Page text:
"But aren't we doing this already in a routine fashion?" I interjected. "In every home, and in every room of our homes, we have elaborate light fixtures installed, with light bulbs in each one, and maintain vast electricity infrastructures to supply those light bulbs with the needed power. We installed those lights, because we all know that when the night comes we need those lights to be able to carry on. It is inconceivable to live without them now. Isn't our call for an Ice Age Renaissance with indoor agriculture in the same context?"
"The difference is that the night of the Ice Age is still a hundred years away, which we won't live long enough to see, while we have to struggle today and for the next hundred years to prepare for that night," said Steve. "It takes an extraordinary sense of love to reach that far into the future, especially while mankind is pummeled with those wonderful lies about global warming. By God, I wish those lies were true, that global warming could be so easily arranged. That would be the most wonderful solution to get us out of the Ice Age trap. Unfortunately, the real universe isn't that simple. We have no choice but to reach into the future for the first time in human history and prepare for its requirements, because the return of the Ice Age cannot be avoided."
"But aren't we doing this reaching forward already in a small way?" I countered Steve and invited him for an Espresso at the far end of the grand Piazza San Marco. "In every house that we have built we have a furnace installed. We install those furnaces even if we build the house in the summer when the world is boiling hot. We spend thousands of dollars a piece on those furnaces."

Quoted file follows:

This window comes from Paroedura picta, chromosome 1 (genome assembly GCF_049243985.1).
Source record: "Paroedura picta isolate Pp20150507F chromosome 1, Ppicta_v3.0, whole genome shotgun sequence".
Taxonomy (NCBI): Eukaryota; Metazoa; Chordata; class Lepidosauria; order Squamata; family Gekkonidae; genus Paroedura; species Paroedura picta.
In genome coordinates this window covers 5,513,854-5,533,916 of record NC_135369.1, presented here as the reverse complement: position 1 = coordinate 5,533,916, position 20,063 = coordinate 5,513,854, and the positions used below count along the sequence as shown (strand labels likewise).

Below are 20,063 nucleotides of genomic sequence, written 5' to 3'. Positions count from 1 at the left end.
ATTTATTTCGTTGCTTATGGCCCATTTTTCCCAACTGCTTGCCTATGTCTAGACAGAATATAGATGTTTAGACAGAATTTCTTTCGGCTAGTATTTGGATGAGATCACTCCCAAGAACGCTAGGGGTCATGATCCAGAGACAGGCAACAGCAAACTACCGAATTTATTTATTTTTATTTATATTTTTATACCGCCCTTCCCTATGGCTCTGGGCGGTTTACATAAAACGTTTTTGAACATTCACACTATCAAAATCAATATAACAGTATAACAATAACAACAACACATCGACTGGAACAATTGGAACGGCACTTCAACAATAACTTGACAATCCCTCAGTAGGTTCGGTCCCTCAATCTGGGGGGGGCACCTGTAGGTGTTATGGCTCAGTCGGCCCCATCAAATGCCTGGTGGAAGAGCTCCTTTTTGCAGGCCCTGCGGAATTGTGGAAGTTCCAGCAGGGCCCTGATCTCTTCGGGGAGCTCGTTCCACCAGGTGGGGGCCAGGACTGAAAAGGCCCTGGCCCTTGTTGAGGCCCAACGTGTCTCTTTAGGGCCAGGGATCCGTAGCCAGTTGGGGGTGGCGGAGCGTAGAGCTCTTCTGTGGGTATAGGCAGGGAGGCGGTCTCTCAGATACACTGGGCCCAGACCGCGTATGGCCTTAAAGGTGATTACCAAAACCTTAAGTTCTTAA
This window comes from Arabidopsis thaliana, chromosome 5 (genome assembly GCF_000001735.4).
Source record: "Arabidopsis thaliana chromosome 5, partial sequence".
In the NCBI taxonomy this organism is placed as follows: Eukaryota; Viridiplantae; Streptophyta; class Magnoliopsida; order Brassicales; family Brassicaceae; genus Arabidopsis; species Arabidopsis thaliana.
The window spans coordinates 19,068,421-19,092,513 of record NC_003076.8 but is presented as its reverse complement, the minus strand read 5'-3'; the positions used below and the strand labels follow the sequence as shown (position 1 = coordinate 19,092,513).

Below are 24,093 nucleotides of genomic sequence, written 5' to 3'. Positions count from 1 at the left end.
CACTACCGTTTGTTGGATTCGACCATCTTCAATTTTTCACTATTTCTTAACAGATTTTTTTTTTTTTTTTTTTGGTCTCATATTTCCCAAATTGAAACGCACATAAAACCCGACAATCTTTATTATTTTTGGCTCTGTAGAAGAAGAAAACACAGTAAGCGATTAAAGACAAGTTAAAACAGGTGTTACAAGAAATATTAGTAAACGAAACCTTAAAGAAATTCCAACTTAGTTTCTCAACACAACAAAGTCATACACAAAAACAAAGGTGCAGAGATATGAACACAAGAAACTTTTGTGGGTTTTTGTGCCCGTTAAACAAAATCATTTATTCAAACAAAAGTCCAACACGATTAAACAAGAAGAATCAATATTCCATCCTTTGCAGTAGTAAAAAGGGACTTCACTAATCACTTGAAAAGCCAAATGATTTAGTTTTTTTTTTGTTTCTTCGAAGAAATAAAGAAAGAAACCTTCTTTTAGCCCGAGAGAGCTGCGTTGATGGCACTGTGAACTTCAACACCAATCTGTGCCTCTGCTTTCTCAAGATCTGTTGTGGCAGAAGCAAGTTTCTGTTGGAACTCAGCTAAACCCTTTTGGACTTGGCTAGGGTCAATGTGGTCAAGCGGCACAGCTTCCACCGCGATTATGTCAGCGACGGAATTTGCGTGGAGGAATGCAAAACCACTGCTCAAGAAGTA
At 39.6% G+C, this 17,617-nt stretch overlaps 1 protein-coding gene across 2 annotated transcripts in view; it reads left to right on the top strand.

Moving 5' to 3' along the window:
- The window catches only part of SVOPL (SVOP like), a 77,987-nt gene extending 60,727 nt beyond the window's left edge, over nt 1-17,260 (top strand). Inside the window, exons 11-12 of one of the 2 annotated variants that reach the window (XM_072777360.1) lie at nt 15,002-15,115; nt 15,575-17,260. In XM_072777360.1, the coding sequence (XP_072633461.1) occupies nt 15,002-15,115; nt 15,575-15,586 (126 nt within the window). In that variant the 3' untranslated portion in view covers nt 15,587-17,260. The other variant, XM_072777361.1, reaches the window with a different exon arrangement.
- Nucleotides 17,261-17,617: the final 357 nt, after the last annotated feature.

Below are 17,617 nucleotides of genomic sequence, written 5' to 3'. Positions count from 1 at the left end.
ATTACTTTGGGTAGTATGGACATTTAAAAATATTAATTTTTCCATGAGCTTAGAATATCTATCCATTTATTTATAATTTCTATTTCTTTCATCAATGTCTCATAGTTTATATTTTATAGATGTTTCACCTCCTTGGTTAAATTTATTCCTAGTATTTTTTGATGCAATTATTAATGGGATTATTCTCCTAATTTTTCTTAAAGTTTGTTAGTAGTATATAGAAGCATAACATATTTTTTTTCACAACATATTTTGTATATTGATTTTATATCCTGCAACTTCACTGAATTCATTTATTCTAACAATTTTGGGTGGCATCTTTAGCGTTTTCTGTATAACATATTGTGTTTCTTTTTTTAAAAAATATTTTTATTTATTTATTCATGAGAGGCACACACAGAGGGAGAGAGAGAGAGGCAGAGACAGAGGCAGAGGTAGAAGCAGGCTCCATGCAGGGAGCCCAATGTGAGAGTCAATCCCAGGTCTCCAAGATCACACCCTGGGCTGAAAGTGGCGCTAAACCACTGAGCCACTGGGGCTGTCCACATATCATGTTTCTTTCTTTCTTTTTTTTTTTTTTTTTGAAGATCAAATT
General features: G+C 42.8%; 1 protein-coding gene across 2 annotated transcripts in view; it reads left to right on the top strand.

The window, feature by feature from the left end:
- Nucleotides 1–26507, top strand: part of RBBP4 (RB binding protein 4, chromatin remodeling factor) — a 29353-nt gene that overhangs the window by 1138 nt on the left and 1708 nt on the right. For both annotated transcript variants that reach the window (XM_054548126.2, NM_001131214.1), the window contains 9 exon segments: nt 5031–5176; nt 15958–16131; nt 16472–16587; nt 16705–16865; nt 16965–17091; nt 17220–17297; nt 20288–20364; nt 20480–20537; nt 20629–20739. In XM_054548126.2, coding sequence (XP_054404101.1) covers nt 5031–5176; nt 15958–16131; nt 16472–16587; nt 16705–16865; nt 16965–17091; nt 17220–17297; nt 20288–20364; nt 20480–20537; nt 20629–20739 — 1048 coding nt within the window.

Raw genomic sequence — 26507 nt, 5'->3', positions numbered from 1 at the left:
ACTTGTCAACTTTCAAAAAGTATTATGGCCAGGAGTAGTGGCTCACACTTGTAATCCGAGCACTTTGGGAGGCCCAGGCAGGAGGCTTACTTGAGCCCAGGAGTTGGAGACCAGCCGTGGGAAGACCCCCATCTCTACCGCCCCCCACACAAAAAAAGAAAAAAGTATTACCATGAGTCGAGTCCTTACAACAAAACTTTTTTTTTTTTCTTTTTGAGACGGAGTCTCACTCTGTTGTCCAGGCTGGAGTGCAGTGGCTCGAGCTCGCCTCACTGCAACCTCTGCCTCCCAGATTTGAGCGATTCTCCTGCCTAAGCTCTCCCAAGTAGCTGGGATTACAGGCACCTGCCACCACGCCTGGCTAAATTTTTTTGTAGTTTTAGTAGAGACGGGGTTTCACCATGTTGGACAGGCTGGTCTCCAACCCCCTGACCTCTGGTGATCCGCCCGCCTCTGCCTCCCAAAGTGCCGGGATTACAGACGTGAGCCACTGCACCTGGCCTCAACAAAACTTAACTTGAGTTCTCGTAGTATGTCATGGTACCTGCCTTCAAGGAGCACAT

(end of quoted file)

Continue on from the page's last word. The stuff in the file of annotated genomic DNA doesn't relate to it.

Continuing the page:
"Yes, and we all benefit from it in the winter," Steve countered. "That's why we do it. We do it, because we benefit from it. We don't like to freeze in the winter. It's different with the Ice Age Renaissance. We don't need indoor agriculture for another hundred years, but we have to work for it now."
"That is where you are wrong," I countered Steve. "I agree that we don't need indoor agriculture for another hundred years, but we do need the fallout that we will find immediately along the road to reaching this goal. The goal that we must reach, no matter how enormous it is, must not consume more than five percent of our economic product, the rest must be devoted to upgrading our economy and our humanity, or else we will never reach the tall goal. If we start on this road we will see immediate benefits in education, housing, transportation, healthcare, culture, industrial production, employment standards, and other factors of a rich quality of life. If we don't see those benefits all along the way, we are not on the right road. I would say that creating the Ice Age Renaissance is the most immediately beneficial pursuit that mankind can devote itself to. Then, when the Ice Age arrives in a hundred years, or a thousand years, as the case may be, it won't be a big thing. This is only possible of course if we can manage to live without having that millstone of empire hanging around our neck that incurs a huge waste of resources that are consumed in fighting the empires' wars."
|| - page index -
|| - chapter index -
|| - Exit -